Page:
Audio visual aids is a term that comes up frequently within the education, training and marketing sectors. The term is self-explanatory: aids that utilize both audio and visual mediums. However audio visual aids are so much more than these eight words.
So, what’s the in-depth definition of audio visual aids?
- Why do people use them in the first place?
- What are their practical applications?
- And do they really serve their intended purpose?
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This post was updated on March 2021
What are audio visual aids?
The Merriam-Webster dictionary defines audio visual aids as “designed to aid in learning or teaching by making use of both hearing and sight.”
The Dictionary.com definition is “training or educational materials directed at both the sense of hearing and the sense of sight; films, recordings, photographs, etc., used in classroom instruction, library collections, or the like.”
The Instructional Technology course offered by ecoursesonline describes them as “instructional devices which are used to communicate messages more effectively through sound and visuals.”
From the definitions, we can surmise that audio visual aids are devices or materials that tap into both the hearing (or auditory) sense and sight (or visual) sense. Their purpose is to provide instruction, education or communication.
Audio visual aids may take the form of a:
- Powerpoint presentation in support of a verbal lecture
- Video clip with voice over, and moving or still images
- Interactive whiteboard
- Projected images in support of verbal dialogue
- A graphic, chart or written material in support of verbal dialogue
Why bother with them?
Because, in a nutshell, we are all different. Mind-blowing, I know!
It is probably no surprise to anyone that people learn, process and retain information differently. Some people are audio learners, and respond to information presented in auditory form – that is by hearing information. Others are visual learners and respond better to information presented via their visual sense – that is by seeing. And then there are kinesthetic learners. These are people that learn best through touch and movement – that is they learn by doing. By presenting material using audio visual aids, you are tapping into at least two types of learning styles.
Furthermore, a study on Visual, Audio, and Kinesthetic Effects on Memory Retention and Recall by Udomon, Xiong, Berns, Best, and Vike (2013) revealed that retention and recall of information is significantly improved when two or more senses are engaged in learning the information. Information presented in both audio and visual formats is more likely to be retained than information presented either way alone.
Interestingly, you can further improve retention by encouraging note-taking while listening to and viewing the audio visual information. The act of writing taps into the kinesthetic style of learning.
Another study by Rasul, Bukhsh, and Batool in 2011 looked at how educators and students perceived the use of audio visual aids in the classroom. The results of this study indicated that both educators and students viewed these aids as:
- Playing an important role in the classroom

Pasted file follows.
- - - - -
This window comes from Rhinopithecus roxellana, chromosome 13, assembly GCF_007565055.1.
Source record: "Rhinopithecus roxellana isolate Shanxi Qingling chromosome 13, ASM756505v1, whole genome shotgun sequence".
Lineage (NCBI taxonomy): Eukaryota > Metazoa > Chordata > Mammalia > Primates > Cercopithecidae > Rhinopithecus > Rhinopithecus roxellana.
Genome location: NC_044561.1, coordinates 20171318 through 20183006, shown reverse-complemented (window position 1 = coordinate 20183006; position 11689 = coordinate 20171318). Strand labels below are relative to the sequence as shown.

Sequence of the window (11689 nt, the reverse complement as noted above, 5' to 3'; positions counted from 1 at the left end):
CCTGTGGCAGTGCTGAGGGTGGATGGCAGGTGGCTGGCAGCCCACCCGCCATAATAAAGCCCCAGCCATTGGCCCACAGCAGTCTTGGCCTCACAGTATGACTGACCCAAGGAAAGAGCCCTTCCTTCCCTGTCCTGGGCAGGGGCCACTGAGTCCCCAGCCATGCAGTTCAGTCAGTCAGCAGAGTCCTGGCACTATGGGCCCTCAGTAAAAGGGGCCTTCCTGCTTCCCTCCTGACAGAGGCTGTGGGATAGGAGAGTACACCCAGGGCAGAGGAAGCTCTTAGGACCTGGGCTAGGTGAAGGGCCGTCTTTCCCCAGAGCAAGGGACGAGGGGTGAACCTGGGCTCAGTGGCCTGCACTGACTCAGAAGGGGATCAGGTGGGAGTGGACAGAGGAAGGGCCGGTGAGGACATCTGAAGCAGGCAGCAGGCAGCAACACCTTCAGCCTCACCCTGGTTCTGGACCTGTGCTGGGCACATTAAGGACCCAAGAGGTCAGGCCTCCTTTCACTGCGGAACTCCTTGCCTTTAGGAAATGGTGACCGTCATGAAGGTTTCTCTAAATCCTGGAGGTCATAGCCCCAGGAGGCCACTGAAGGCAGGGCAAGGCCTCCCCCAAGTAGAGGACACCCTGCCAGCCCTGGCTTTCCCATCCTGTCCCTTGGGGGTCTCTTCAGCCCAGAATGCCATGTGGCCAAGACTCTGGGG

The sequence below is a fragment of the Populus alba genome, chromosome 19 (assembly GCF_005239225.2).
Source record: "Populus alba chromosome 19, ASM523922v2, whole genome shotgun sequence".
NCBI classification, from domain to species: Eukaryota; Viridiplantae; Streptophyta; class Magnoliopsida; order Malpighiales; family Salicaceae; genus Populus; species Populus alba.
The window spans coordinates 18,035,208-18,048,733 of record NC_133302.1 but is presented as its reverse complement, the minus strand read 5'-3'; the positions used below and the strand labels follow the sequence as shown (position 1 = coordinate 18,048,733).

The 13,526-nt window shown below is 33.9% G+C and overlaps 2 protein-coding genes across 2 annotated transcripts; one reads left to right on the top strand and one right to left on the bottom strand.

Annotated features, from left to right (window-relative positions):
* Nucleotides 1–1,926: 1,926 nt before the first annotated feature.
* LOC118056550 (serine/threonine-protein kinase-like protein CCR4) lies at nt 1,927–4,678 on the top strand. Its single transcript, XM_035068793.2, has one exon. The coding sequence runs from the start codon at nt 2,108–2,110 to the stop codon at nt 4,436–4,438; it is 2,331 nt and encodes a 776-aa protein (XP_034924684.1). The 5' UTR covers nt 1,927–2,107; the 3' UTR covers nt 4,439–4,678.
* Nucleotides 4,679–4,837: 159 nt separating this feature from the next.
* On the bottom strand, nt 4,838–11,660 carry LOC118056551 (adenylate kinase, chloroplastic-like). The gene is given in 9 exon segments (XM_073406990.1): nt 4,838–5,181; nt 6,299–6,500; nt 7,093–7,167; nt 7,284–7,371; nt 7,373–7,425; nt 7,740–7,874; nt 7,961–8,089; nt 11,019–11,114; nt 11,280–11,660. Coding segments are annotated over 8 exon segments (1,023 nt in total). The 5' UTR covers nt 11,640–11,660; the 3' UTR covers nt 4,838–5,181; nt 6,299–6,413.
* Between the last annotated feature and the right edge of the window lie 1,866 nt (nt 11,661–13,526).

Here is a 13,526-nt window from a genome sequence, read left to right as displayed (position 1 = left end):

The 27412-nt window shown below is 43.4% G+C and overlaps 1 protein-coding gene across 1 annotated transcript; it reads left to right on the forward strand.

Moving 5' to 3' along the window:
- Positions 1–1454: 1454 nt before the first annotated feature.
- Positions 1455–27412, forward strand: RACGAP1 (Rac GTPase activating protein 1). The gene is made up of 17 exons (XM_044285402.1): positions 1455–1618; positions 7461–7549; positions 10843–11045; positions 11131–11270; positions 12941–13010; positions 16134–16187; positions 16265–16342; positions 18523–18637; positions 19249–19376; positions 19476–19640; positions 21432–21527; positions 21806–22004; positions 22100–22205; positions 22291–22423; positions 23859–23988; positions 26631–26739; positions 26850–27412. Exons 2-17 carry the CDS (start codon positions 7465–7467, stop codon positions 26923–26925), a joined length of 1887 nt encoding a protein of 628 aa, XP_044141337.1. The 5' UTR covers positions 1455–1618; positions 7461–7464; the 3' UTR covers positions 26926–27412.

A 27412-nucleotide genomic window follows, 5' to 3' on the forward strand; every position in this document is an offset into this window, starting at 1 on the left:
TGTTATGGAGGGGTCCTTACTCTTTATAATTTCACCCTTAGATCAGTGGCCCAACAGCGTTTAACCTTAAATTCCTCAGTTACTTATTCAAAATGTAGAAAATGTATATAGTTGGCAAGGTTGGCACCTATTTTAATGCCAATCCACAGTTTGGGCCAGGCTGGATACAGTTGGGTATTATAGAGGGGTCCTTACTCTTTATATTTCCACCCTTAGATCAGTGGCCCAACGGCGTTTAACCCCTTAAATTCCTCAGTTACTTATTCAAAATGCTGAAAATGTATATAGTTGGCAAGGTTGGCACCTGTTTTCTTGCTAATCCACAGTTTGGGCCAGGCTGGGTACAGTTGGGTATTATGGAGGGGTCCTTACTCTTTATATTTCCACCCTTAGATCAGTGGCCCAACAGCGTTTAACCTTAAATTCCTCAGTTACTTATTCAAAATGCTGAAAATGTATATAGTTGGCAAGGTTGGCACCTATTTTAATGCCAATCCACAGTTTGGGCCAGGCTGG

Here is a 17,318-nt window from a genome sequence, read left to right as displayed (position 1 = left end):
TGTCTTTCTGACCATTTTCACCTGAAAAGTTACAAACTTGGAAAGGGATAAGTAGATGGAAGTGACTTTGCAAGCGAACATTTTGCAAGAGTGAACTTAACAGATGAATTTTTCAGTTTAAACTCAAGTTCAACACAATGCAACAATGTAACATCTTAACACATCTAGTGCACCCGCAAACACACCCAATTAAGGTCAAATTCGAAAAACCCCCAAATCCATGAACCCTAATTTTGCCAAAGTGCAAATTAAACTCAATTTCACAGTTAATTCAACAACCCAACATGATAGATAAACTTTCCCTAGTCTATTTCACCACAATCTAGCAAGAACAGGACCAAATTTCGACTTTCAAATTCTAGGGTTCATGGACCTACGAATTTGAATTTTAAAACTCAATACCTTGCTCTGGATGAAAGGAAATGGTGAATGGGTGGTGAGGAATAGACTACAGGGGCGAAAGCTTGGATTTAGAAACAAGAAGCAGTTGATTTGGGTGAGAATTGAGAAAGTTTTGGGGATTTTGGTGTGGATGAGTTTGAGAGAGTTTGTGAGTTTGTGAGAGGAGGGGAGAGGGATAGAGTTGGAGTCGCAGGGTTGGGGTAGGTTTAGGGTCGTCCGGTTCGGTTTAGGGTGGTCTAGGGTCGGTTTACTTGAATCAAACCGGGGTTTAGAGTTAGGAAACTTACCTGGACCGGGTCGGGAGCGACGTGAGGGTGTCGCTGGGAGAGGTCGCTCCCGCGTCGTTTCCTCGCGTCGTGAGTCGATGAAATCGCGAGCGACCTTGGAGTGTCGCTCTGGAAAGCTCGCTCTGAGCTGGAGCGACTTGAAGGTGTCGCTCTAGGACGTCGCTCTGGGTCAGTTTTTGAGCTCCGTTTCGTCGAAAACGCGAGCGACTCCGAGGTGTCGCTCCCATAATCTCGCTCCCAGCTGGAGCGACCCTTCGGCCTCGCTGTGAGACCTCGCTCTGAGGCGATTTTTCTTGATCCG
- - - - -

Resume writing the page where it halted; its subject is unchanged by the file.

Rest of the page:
- Effective in conveying information
- Providers of knowledge in depth and detail
- Positive to the classroom environment
- Motivators for engaged learning
How do people use audio visual aids?
As alluded to previously, audio visual aids are most commonly used for the purposes of instruction, education, and communication. Let’s look at these settings more closely.
For the purposes of this article, instruction will incorporate the teaching of a specific skill, skill set or procedure. Education, on the other hand, will have the broader inclusion of educational facilities such as schools, colleges, and universities.
Once upon a time, the world was quite a large place and technology was a lot more limited. Many people learned skills because it was in their circle of experience. If your father was a baker, you’d probably learn about baking. If your mother was an artist, you’d probably learn about painting. People could and did extend their skill sets outside their immediate circle. However, this would still involve immersing themselves in a new industry. It may have also involved a new geographical location. As such, broadening your skill set was a huge undertaking.
Today, people are able to access instruction in different skills, skill sets and procedures easier than ever before. Rather than having to move their entire lives and families to pursue a new course of action, there are a plethora of accessible options available. People can purchase or borrow a DVD, or subscribe to online video content. They can participate in online tutorials or courses, and view short instructional how-tos at the click of a button.
Audio visual aids allow specific instruction to people who may otherwise not have the opportunity to access such resources. For example, a remote writer can learn about setting up a blog via a step-by-step online video produced by an experienced blogger. This is infinitely more accessible than driving, flying and attending a face-to-face workshop in the closest city.
Utilizing audio visual aids allows the instructor to guide the consumer through a process step-by-step. Services such as BunnyStudio can help develop material to be used in such guides. It can feel as intimate as having someone standing next to you, or as distant as a lecture in a huge hall.